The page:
Can't decide between Brittany and the Vendee? Take a motorhome touring holiday through northwest France, and you can sample the different personalities of both
There’s something about the Vendée that makes you want to load up the pannier of your vélo with a crusty baguette, a picnic rug and a bottle of the local Gros Plant and head off to explore. A somewhat romantic notion maybe? Au contraire!
Maybe it’s the couple of hundred kilometres of cycle paths that make it possible for you to ride from one end of this region of northwestern France to the other. Or, possibly, the fact that many of these paths run parallel to vast Atlantic beaches. Or the lush pine forests through which many tracks take you. In our case, it was necessity that forced us to take to two wheels. We’d had a string of futile attempts to park our motorhome in otherwise deserted beach car parks with ‘no camping car’ signs. But, boy, I’m glad that we did hire some bikes from our camp site at St Jean de Monts, despite aching legs the next day.
Our foray up to the Vendée’s northernmost tip led us from right outside our base at Camping La Forêt to the seaside village of Fromentine about eight miles away. We could have had a picnic, but I felt I’d earned the luxury of a softer seat after pulling along my youngest daughter, Sophie, on the attached child’s bike. I’m glad that we chose the terrace of our seafront restaurant for a tasty lunch of galettes (savoury pancakes). It overlooked the magnificent span of the bridge that carries most of the traffic to the pointed finger that is the Ile de Noirmoutier, just across the bay. This view was to inspire a trip the very next day.
From the road up the île it is possible to see the sea on either side and we soon discovered the alternative route back to the mainland. This is the 5.5km causeway, the Passage du Gois, which is accessible only at low tide and comes out near Beauvoir Sur Mer across the Bay of Bourgneuf. By late afternoon, a long queue of traffic intending to cross waited patiently for the silt to be cleared by a Caterpillar driver, who then took a truck across on a ‘test’ run. While those in the queue still dithered, a boy on a bicycle rode past without even slowing and continued resolutely across the bay. We peered until he was a speck in the distance, leaving the wimpish car drivers in his wake. I would have cheered if the boy could have heard me.
We’d come to the Vendée as part of a touring holiday with Eurocamp Independent, who had booked our crossings with Brittany Ferries and our pitches at three different campsites, as well as our overnight stop at the port of St Malo. All our sites had pools and playgrounds and were bordered with shrubs for some privacy.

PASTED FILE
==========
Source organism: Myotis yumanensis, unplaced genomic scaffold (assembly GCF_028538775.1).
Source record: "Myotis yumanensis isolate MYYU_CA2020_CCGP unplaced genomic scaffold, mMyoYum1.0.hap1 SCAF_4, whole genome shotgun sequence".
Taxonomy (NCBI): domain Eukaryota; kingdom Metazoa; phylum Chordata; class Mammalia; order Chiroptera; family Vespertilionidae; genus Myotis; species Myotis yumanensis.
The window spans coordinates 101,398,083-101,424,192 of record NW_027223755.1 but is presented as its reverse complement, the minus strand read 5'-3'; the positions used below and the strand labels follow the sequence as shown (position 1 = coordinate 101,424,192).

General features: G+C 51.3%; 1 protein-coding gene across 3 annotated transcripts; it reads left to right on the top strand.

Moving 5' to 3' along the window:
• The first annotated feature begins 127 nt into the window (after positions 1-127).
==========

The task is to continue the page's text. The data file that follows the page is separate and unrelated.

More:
Camping La Forêt, from which you could cross the road through the pines to the magnificent Plage du Pont d’Yeu, was pretty and peaceful. Greg, the site owner, had just completed his master’s degree in marketing so was keen to reel off the area’s attributes. “The Vendée’s microclimate ensures that 2,500 hours of sunshine a year beam down on the region’s 140km of sandy beaches. And don’t forget there are more cycle tracks through inland marshes where it is possible to spot all manner of wildlife,” he said.
Our first stop had been at Camping Bel, in the south of the Vendée at La Tranche, a few minutes’ walk from a 13km beach. The town itself was characterless, but had an excellent market on Tuesdays and Thursdays.
From the Vendée, we headed north into Brittany, where the countryside is noticeably greener, the coastline more dramatic and the villages definitely prettier. This time we were staying at Camping la Grande Metairie, a few minutes’ drive from Carnac, famous the world over for its awesome megaliths. The lines of standing stones run right beside the site gates. Sadly, we discovered that in summer you can only visit them as part of a guided tour. In winter, though, you can walk wherever you like.
The hardest part for us at la Grande Metairie was dragging Sophie away from the huge array of activities so that we could explore the Golfe du Morbihan, with its myriad islands and coves. Auray was one such gem of a discovery. A winding cobbled street led us to the stunningly pretty harbour of St Goustan. Quite a bit has been done here to preserve the 15th and 16th-century timber buildings, which house a delightful mix of restaurants, art galleries and the most tempting of confectioners. A plaque on one of the harbourfront buildings tells you that in1776, Benjamin Franklin landed here to seek France's help in America’s War of Independence.
Auray was just the beginning of a string of Breton delights. On the Quiberon peninsula, we were enthralled by the almost gymnastic capabilities of the kite-surfers just yards off the beach near Penthièvre.
We just had time to visit tranquil Saint Suliac before arriving for our last night at La Ville Huchet, in the grounds of an old manor house, 15 minutes from the ferry port of St Malo. The village, on the River Rance, was preparing for its annual fete. Local women were making corn dollies and flower decorations and I felt very envious of their lifestyle.
We had a wonderful meal below the ramparts in St Malo that evening. Even with its quaint streets thronging with people, the charm of the old walled town made it hard on me to leave France. Gazing out from the stern of the Bretagne next morning, I tried to reassure myself that France isn’t really very far away at all. Next time, though, I’ll get in some cycling practice beforehand.